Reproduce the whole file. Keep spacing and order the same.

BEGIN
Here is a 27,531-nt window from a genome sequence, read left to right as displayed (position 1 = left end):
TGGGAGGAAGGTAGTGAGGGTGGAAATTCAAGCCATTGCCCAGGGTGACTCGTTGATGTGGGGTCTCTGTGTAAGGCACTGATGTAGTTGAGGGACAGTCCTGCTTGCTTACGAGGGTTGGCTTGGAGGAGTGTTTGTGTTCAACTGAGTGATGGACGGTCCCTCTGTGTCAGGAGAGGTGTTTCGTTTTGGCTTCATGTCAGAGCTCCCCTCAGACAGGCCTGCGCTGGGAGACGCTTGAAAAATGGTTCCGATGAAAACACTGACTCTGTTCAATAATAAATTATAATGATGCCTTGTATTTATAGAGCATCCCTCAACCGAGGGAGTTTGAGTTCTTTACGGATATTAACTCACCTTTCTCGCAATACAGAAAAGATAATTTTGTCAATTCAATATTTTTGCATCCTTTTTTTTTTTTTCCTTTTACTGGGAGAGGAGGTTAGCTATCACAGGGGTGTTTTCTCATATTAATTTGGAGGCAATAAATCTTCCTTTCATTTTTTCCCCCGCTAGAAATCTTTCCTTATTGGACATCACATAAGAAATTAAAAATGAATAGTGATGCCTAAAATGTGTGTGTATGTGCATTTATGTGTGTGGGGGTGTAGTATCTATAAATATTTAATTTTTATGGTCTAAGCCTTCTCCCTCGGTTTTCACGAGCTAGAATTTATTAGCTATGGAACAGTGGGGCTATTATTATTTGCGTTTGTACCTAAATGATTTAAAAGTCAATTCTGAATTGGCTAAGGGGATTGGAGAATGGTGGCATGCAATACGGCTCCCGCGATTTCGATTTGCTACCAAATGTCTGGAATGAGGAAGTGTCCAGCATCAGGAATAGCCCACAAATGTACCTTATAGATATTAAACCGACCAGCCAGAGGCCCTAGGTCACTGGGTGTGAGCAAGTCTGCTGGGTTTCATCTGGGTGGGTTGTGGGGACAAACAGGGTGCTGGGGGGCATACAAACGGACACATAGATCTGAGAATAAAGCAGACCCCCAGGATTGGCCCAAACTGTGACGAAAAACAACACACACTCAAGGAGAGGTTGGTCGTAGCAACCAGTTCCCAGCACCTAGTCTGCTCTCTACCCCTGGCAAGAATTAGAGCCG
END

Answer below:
Here is a 27,531-nt window from a genome sequence, read left to right as displayed (position 1 = left end):
TGGGAGGAAGGTAGTGAGGGTGGAAATTCAAGCCATTGCCCAGGGTGACTCGTTGATGTGGGGTCTCTGTGTAAGGCACTGATGTAGTTGAGGGACAGTCCTGCTTGCTTACGAGGGTTGGCTTGGAGGAGTGTTTGTGTTCAACTGAGTGATGGACGGTCCCTCTGTGTCAGGAGAGGTGTTTCGTTTTGGCTTCATGTCAGAGCTCCCCTCAGACAGGCCTGCGCTGGGAGACGCTTGAAAAATGGTTCCGATGAAAACACTGACTCTGTTCAATAATAAATTATAATGATGCCTTGTATTTATAGAGCATCCCTCAACCGAGGGAGTTTGAGTTCTTTACGGATATTAACTCACCTTTCTCGCAATACAGAAAAGATAATTTTGTCAATTCAATATTTTTGCATCCTTTTTTTTTTTTTCCTTTTACTGGGAGAGGAGGTTAGCTATCACAGGGGTGTTTTCTCATATTAATTTGGAGGCAATAAATCTTCCTTTCATTTTTTCCCCCGCTAGAAATCTTTCCTTATTGGACATCACATAAGAAATTAAAAATGAATAGTGATGCCTAAAATGTGTGTGTATGTGCATTTATGTGTGTGGGGGTGTAGTATCTATAAATATTTAATTTTTATGGTCTAAGCCTTCTCCCTCGGTTTTCACGAGCTAGAATTTATTAGCTATGGAACAGTGGGGCTATTATTATTTGCGTTTGTACCTAAATGATTTAAAAGTCAATTCTGAATTGGCTAAGGGGATTGGAGAATGGTGGCATGCAATACGGCTCCCGCGATTTCGATTTGCTACCAAATGTCTGGAATGAGGAAGTGTCCAGCATCAGGAATAGCCCACAAATGTACCTTATAGATATTAAACCGACCAGCCAGAGGCCCTAGGTCACTGGGTGTGAGCAAGTCTGCTGGGTTTCATCTGGGTGGGTTGTGGGGACAAACAGGGTGCTGGGGGGCATACAAACGGACACATAGATCTGAGAATAAAGCAGACCCCCAGGATTGGCCCAAACTGTGACGAAAAACAACACACACTCAAGGAGAGGTTGGTCGTAGCAACCAGTTCCCAGCACCTAGTCTGCTCTCTACCCCTGGCAAGAATTAGAGCCG